Black Hawk Down

BLACK HAWK DOWN

 

I was just talking the other day about the power of “The Hurt Locker” and how it used it’s low budget to effectively make a different kind of war film. The topic led to Oliver Stone successfully overturning Francois Truffaut’s ruling that you could not make an anti war film, with his masterpiece “Platoon.”

And I believe that Stone helped shepherd in a new era of war film, using his brilliance in cinema as well as his own personal wartime experience. Prior to that, we too often had the seductive machismo of John Wayne and other war heroes in meaningful World War II type epics. One could argue Cimino’s “The Deer Hunter” is disarmingly brutal commentary, but that would be missing the point. Because those boys needed help, being held captive. And who wouldn’t want to stride in their and save the day, gun in hand; a smile of encouragement over your face. Throw De Niro over your shoulder, slap some sense into Walken and ride off into the sunset.
Maybe you could even do it on your bike whilst breaking every rule. Maybe you could be like Eric Bana’s character in “Black Hawk Down.” In an otherwise masterful war film (utilizing a lot of money to deliver hellish warfare) we have this caricature cut out of a person. And it doesn’t help that Bana seems to think that an American accent is a surfer accent.

He breaks the rules, sometimes pointlessly, or just to be cool, like when he cuts the line with a live weapon strapped to his chest (maybe he’s invoking the Handsome Hawke cool of “Reality Bites” where we learn he is cool because he can’t even be bothered to open a candy wrapper). He often just goes out on mission alone, because, like Chuck Norris, he is often misunderstood and other guns and bodies would just get in the way of his righteous destructiveness.

After surviving countless bullets and pushing his body to the limits for about an entire day, he goes back to camp, grabs some quick grub, and decides he needs to get back out there, because boys still need his help. It isn’t offered that he might be more of a hindrance than a help as he is surely ragged, tired, and worn, and they have reconnaissance troops that can come in now. We last see him with Josh Hartnett’s character, who, amazed that Bana is about to go back out there (was he carrying a surfboard when he left?) and a bit ashamed that he was content to be alive and for the battle he fought. Hartnett, guiltily begins to think it his duty as well, and is about to join Bana. Bana says, “Don’t even think about it.” Because he’s considerate and he’s the man. He realizes what Hartnett has been through. And Hartnett needs to stay. Why doesn’t anybody say this to Bana. Because he’s the fucking man, man. And there’s boys out there.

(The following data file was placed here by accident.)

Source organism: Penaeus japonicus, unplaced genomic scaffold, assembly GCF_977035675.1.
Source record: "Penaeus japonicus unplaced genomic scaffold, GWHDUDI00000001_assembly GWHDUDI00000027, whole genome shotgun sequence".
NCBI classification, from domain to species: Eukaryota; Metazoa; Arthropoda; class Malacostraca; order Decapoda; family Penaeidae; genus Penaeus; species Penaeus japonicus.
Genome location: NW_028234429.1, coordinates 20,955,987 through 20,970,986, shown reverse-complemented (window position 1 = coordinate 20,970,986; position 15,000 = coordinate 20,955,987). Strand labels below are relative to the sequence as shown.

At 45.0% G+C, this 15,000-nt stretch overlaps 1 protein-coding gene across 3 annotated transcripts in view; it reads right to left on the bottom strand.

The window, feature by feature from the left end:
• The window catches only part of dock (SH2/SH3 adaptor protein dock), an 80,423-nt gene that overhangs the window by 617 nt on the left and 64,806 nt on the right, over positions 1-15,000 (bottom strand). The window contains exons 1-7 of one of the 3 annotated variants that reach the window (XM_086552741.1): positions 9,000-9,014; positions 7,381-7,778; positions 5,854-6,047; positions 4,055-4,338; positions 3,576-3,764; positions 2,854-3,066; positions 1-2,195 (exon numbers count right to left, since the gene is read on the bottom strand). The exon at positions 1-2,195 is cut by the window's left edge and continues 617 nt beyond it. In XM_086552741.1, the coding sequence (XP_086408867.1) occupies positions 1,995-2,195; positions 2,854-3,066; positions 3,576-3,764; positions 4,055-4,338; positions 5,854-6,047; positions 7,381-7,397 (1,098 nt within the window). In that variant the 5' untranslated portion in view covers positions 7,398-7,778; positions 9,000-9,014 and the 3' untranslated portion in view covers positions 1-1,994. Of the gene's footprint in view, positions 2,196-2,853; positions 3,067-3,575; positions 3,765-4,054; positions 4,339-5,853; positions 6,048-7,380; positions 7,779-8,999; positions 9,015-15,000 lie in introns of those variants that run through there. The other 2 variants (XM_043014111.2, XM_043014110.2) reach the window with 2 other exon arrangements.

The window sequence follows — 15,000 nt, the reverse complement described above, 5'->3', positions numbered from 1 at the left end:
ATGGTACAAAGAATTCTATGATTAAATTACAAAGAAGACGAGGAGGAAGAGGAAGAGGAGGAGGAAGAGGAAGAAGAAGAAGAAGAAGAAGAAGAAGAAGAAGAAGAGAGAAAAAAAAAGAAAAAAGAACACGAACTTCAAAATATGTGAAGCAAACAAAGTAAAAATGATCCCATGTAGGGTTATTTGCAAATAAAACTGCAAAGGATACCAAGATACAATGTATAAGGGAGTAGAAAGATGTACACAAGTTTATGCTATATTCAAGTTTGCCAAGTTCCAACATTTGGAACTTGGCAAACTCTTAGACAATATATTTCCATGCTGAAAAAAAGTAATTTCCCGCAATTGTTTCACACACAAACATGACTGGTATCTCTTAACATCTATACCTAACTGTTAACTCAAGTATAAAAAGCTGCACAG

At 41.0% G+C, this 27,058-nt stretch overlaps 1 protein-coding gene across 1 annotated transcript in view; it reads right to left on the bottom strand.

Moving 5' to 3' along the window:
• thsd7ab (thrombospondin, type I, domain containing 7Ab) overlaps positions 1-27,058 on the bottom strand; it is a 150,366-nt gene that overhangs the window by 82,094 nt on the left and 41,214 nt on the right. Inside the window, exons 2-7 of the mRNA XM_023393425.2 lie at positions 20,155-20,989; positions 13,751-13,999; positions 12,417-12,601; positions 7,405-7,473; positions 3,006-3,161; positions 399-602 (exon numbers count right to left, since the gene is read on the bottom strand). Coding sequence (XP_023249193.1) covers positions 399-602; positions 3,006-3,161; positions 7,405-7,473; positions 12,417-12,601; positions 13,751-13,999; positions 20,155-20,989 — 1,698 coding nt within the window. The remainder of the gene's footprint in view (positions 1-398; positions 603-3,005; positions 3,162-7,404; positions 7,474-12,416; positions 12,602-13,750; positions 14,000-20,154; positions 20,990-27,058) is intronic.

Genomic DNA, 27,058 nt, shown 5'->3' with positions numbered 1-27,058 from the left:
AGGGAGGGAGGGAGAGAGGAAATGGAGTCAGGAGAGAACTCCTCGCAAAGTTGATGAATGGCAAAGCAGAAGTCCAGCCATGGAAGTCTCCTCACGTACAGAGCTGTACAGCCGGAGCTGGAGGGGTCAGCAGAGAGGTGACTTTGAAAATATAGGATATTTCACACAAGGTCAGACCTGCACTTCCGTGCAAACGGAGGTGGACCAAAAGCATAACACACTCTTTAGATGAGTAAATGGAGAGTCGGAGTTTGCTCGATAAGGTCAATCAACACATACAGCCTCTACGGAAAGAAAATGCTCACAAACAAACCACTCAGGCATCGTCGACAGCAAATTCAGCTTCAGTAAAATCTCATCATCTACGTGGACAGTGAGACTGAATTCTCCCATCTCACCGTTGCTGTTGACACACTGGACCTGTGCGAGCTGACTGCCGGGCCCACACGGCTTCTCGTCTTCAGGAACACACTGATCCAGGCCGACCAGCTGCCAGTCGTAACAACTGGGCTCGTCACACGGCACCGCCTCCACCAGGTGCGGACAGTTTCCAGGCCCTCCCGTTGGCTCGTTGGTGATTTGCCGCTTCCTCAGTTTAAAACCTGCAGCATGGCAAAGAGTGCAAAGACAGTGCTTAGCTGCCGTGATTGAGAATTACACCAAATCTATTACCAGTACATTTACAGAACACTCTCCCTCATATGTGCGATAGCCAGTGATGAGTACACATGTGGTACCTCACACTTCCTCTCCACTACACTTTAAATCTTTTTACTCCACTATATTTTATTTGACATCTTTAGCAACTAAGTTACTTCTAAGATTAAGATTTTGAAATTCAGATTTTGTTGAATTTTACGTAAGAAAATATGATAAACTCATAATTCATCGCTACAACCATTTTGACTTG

Ridley Scott’s “Black Hawk Down” is a furiously awesome account of what went wrong that day when the chopper fell. It often strives for authenticity and is very effective. Most of the characters ring true, particularly a well placed Tom Sizemore. Then occasionally, Eric Bana shows up, sometimes in a bathing suit I think. But this isn’t a character driven piece anyway. I just wonder why Ridley Scott wrote in this character. Maybe he’s supposed to represent something. Awesomeness, perhaps.

 

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